On Train Of Love we find him following the theme first explored on Hey Porter and one that he would cover many times on singles and albums throughout his career. Of the two alternates featured here, the first is similar to the released take but it is the second that stands out. Taken at a slightly faster tempo there are noticeable differences in Luther's playing. He opens and closes the song with a totally different guitar figure and it leaves you wondering whose decision it was to abandon this style for the simpler work that featured on the released version.
With their popularity spreading most of their time was spent out on the road and it was hard to find time to go back to Memphis and record any new material. Between June 1956 and April 1957 they only managed two sessions and these only produced a couple of tracks.
One More Ride, like Brakeman's Blues, is another incomplete take that falls apart. It is a mystery as to why they gave up on what would have been another song suited to Cash's style. It was the only song recorded at this session in October 1956. Fortunately Cash did return to the song during his early sessions for Columbia.
The Leon Payne composition I Love You Because had been recorded by Elvis Presley and Jerry Lee Lewis and it seemed inevitable that Cash would also turn his attention to the song. Like the previous session this only resulted in one song being recorded. On its release it was subjected to an overdubbed chorus that added nothing to the track and is possibly the worst overdub of any of Cash's recordings from this period. On this undubbed master you can hear more clearly the piano work which is credited to Jerry Lee Lewis although this cannot be confirmed.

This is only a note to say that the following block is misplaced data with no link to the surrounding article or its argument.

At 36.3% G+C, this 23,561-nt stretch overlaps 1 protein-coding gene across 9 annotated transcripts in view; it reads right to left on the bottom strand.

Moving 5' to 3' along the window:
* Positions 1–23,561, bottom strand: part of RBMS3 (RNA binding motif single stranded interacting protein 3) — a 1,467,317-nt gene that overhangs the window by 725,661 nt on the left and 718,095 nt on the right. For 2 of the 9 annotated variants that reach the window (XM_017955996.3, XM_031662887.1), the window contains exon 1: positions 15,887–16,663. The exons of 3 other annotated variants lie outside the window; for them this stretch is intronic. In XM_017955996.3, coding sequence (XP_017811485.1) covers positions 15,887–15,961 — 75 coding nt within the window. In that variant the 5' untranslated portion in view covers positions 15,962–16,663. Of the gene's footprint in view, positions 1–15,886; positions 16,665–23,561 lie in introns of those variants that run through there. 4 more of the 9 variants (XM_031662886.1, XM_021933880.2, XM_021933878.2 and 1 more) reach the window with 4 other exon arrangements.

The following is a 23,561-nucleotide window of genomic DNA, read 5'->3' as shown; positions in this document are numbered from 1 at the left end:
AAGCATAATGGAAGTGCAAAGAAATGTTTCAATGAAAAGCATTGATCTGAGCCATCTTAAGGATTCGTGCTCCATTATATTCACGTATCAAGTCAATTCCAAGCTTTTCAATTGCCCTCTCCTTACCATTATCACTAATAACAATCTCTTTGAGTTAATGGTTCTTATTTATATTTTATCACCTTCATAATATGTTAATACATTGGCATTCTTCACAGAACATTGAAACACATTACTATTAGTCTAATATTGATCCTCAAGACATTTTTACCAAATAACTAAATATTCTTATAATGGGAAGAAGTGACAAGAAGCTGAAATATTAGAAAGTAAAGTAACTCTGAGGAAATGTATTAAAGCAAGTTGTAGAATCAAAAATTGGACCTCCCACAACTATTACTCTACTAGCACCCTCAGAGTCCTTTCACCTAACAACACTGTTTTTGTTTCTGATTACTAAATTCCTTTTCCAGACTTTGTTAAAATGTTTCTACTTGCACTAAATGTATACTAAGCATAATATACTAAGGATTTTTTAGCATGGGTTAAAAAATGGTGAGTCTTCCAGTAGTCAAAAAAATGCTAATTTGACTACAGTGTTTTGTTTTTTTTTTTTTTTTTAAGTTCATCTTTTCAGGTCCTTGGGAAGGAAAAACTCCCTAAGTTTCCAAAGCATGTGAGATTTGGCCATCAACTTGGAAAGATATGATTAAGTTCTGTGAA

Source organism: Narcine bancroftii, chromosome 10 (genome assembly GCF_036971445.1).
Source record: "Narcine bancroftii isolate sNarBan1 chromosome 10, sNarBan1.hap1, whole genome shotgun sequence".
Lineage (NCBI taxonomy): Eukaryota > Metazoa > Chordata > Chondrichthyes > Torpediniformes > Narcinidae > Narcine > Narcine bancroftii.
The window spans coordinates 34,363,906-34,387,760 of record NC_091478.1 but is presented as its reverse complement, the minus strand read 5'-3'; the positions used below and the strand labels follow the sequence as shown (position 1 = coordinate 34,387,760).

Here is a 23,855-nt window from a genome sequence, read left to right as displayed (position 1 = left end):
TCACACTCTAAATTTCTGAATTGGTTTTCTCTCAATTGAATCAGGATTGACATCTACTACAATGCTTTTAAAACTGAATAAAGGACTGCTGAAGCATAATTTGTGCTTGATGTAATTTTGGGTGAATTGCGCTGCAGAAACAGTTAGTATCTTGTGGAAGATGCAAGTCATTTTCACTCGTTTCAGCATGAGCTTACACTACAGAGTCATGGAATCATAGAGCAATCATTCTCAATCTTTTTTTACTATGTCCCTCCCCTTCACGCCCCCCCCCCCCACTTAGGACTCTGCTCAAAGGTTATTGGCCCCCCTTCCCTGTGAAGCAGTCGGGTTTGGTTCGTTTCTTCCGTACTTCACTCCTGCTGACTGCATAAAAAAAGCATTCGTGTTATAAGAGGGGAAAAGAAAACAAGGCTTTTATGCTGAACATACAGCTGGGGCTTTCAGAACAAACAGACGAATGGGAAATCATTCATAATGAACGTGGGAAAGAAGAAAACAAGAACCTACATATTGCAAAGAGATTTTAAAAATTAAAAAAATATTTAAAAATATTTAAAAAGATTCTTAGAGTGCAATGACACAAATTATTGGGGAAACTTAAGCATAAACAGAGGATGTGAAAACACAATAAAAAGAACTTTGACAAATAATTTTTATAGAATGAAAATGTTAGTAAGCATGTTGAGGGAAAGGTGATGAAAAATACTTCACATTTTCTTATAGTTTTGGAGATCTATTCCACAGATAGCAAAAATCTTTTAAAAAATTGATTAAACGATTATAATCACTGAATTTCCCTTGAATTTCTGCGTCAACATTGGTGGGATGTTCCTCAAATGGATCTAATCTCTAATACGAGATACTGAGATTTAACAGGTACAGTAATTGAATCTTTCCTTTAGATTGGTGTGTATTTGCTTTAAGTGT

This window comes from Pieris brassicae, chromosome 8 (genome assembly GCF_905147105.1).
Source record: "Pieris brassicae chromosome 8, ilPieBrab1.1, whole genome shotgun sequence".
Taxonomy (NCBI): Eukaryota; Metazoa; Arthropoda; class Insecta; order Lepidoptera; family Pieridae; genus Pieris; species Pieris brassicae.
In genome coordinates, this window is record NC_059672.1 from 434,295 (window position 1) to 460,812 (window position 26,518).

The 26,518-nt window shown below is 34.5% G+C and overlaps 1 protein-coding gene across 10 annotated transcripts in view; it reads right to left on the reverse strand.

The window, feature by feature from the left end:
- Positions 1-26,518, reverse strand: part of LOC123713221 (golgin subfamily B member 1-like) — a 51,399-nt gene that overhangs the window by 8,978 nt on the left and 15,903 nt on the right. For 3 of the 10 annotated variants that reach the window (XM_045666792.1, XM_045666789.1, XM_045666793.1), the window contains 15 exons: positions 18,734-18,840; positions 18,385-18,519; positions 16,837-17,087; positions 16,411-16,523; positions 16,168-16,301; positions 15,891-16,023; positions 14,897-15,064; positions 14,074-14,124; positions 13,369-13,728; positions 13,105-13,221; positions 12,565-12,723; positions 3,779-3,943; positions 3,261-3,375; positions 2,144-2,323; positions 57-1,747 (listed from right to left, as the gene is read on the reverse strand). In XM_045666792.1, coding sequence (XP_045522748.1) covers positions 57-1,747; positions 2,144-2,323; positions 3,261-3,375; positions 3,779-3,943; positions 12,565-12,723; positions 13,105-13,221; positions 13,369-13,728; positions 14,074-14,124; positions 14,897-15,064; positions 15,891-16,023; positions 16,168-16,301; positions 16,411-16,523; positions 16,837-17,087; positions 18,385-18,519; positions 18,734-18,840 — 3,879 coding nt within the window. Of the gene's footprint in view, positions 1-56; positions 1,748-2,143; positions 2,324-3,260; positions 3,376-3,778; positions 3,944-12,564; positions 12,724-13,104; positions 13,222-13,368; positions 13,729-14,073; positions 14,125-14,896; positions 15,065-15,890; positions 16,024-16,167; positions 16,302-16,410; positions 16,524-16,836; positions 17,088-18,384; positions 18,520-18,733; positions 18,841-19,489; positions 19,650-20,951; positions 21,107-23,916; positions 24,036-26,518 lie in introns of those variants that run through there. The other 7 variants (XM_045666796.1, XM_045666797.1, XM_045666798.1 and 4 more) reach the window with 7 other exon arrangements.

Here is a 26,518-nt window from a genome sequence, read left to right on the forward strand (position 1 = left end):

There are not many tapes left intact that contained every take of a particular song but this is the case with Don't Make Me Go, recorded in April 1957 and issued as a single later that month. It is interesting to note that none of these eleven outtakes are like the released version, which featured some simple acoustic guitar work and a second guitar playing single note runs. Jimmy Van Eaton was also on hand and appears on some of these outtakes although they were destined to remain in the vaults. There are a number of false starts and incomplete versions which seem to prove that this was not an easy song for them to put down on tape.
On July 1, 1957 Cash was back in the studio and recorded two songs that would make up the next single. Home Of The Blues was inspired by Cash's favourite Memphis record store and it was the first time he wasn't the sole writer of his material. Luther opens the song with a guitar intro that goes from one end of the scale to the other. There is a short false start where Perkins misses a note and is followed by the undubbed master.